Intentionality is the name of the game. People who know me on a deeply personal level know I hate abortion. It’s not this heightened, emotionally charged hate that gets misconstrued; it’s more focused by nature. It affects more people than many realize, and it’s not something that can be reset as much as it seems it can. It’s something that can haunt you closer than what is presumed as ghosts because you’re killing off a part of you.
I’m directly and indirectly affected by the act of abortion, and my hope is you’ll stick around and read the story that follows.
Father and son
I’m not married, nor do I have any kids, so I don’t know what it means to be a father. However, I know what it means to be a son. From my experience and observations, I find that fathers do not have to do anything to be their child’s hero, be it male or female, over time that can fall apart because of the environment and actions in how people are treated. The best barometer and gift of a father is how he treats his wife, their mother. Most boys are naturally protective, especially of the first woman they get to know, typically their mother. Many people have come to similar conclusions before me with that, so I guess it’s an important principle to hold.
Thankfully, I didn’t have to go far to find my role model and hero growing up. My dad is a local legend in the sports arena by his peers in multiple sports (basketball, baseball, and football). He was ordained as a pastor in 2002 when I was nine years old. I’m named after him, which is unique by itself. Many people would assume that he’s my hero because of those things, and they’re partially right, but it has more to do with the relationship that was cultivated and the transparency my father shared with me. He never projected to be perfect or have all the answers and was forthcoming with his faults and failures. Though he and my mother pointed me to the ultimate hero, that being Jesus Christ.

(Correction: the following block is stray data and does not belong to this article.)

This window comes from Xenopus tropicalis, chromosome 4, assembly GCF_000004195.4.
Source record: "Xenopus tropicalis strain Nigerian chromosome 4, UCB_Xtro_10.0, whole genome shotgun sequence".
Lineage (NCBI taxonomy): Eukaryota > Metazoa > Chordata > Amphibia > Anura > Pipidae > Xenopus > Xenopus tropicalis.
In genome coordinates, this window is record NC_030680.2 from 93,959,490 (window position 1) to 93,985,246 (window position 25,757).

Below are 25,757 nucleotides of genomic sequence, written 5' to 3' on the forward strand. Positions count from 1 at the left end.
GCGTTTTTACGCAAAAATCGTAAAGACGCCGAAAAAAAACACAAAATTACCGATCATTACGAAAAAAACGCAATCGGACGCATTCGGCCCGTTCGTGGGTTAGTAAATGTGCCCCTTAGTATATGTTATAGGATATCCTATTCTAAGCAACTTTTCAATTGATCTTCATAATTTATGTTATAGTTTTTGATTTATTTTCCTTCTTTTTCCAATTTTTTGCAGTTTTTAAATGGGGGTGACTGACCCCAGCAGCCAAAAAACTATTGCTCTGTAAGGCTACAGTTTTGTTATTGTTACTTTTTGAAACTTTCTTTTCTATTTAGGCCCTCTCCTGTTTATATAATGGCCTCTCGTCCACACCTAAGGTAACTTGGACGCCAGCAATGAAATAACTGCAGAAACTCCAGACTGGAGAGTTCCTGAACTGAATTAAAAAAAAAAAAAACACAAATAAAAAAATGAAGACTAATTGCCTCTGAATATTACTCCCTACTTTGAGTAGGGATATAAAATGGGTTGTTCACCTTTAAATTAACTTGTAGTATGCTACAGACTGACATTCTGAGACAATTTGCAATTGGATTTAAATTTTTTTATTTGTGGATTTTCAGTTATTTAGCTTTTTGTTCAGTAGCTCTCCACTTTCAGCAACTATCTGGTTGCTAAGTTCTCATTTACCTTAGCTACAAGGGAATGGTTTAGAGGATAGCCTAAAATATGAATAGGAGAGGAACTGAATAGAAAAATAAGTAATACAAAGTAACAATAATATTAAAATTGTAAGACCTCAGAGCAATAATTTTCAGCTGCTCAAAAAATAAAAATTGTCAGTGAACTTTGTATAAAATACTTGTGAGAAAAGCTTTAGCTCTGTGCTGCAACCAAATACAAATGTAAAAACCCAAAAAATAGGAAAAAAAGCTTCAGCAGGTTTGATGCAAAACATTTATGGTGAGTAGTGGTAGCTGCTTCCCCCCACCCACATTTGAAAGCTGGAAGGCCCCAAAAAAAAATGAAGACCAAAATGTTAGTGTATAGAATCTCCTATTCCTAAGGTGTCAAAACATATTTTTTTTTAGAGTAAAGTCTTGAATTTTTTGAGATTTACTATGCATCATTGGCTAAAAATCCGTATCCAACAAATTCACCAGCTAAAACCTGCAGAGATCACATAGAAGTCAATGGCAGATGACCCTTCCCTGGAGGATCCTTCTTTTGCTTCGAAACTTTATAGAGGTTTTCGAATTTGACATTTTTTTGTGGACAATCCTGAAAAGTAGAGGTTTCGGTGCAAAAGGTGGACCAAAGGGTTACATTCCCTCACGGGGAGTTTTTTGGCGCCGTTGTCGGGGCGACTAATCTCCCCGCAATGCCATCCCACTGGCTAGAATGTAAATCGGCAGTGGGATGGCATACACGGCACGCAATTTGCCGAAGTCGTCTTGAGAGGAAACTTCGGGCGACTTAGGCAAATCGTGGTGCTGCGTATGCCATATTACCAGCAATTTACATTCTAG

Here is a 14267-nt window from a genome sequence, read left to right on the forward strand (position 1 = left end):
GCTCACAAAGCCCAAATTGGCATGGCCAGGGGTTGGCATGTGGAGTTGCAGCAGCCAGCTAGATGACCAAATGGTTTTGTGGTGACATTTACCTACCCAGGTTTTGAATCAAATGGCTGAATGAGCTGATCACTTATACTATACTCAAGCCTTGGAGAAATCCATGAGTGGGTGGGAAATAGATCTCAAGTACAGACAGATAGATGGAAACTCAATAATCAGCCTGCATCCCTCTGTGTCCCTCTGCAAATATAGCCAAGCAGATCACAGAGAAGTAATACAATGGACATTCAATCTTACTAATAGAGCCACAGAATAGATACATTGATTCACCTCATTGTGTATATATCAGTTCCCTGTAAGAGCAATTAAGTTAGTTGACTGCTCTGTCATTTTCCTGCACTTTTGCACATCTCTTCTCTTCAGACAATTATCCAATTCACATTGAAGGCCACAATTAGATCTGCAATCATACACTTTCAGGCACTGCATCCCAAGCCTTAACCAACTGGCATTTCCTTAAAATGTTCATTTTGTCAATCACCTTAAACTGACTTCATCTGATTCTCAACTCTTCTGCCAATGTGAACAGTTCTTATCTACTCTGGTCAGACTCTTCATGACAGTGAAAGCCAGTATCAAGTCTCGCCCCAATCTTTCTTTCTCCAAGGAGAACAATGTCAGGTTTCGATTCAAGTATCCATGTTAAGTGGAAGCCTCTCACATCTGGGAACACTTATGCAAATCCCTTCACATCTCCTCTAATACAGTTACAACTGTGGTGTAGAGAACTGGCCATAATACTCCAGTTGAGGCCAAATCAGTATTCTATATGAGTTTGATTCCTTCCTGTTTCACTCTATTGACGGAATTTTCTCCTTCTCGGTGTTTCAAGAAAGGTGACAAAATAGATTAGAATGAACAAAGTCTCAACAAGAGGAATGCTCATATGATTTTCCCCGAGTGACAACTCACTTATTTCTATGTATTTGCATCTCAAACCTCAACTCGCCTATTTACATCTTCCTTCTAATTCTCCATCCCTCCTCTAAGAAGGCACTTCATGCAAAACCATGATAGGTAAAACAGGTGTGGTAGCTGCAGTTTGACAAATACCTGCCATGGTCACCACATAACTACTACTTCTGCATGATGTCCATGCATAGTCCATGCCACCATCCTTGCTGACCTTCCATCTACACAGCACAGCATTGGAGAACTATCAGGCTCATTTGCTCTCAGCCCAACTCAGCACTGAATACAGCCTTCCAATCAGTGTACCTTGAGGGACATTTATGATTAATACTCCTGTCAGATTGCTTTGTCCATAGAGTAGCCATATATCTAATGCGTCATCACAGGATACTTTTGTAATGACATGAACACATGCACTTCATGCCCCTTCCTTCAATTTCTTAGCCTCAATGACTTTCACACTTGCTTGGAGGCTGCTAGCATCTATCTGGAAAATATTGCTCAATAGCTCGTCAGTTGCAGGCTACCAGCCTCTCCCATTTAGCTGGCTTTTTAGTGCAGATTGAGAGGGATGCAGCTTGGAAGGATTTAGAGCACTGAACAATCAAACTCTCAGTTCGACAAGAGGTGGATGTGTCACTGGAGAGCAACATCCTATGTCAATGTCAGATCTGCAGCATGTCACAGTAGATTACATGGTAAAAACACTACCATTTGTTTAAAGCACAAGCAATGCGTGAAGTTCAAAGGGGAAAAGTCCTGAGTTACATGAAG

The Trip for “The Talk”
November of 2005, my dad and his parents and I go to a timeshare in Orlando, Florida for a week with a purpose. My grandparents were there to hang out and relax, while my dad and I were more intentional for this trip. We were down to have the talk, which was orchestrated by Passport 2 Purity program by FamilyLife. It was designed for a weekend trip, but we stretched it to week.
Every morning, we would go through a lesson, and for the rest of the day, we would just hang out and go do some recreational activities. During that time frame, I was getting ready for basketball season, and I was working on the fundamentals of my jump shot at the time, trying to add more arch to my shot. We went to Seaworld during this week as well, and we were having a good time.
Now in 2005, I was 12, and my body starting to go through some changes. Getting more definition in your muscles, some things begin to drop 😏. Your voice does not know if it wants to be a tenor or a bass, so it continually switches octaves, in mid-conversation at that. You thought you’ve outgrown bedwetting, but then find out that it’s totally different and natural. Things pop-up in situations you don’t expect them to, making situations more awkward when you’re conversing about food. Last, girls are not as weird as you anticipated.
I’m not going to lie to you; I don’t remember much of the Passport 2 Purity lessons. It’s a great resource, but a lot of the stuff in it was almost a refresher from other conversations I had in the past with my parents and grandparents. The lesson asked the parent leader to share a testimony with their child, and that happened on that Wednesday of that week.
I almost exclusively go by A.J., and for people who know my dad, assume the J stands for junior since I’m named after him. However, my first name is Alonzo, and my middle name is Justin, and that’s where A.J. comes from. I tell people I’m a second (II), and this story is the primary reason.
Now my dad has given me permission to tell this story. He’s told it from the pulpit before as well, and a lot of people from our extended family gave him a rough time for telling me this story.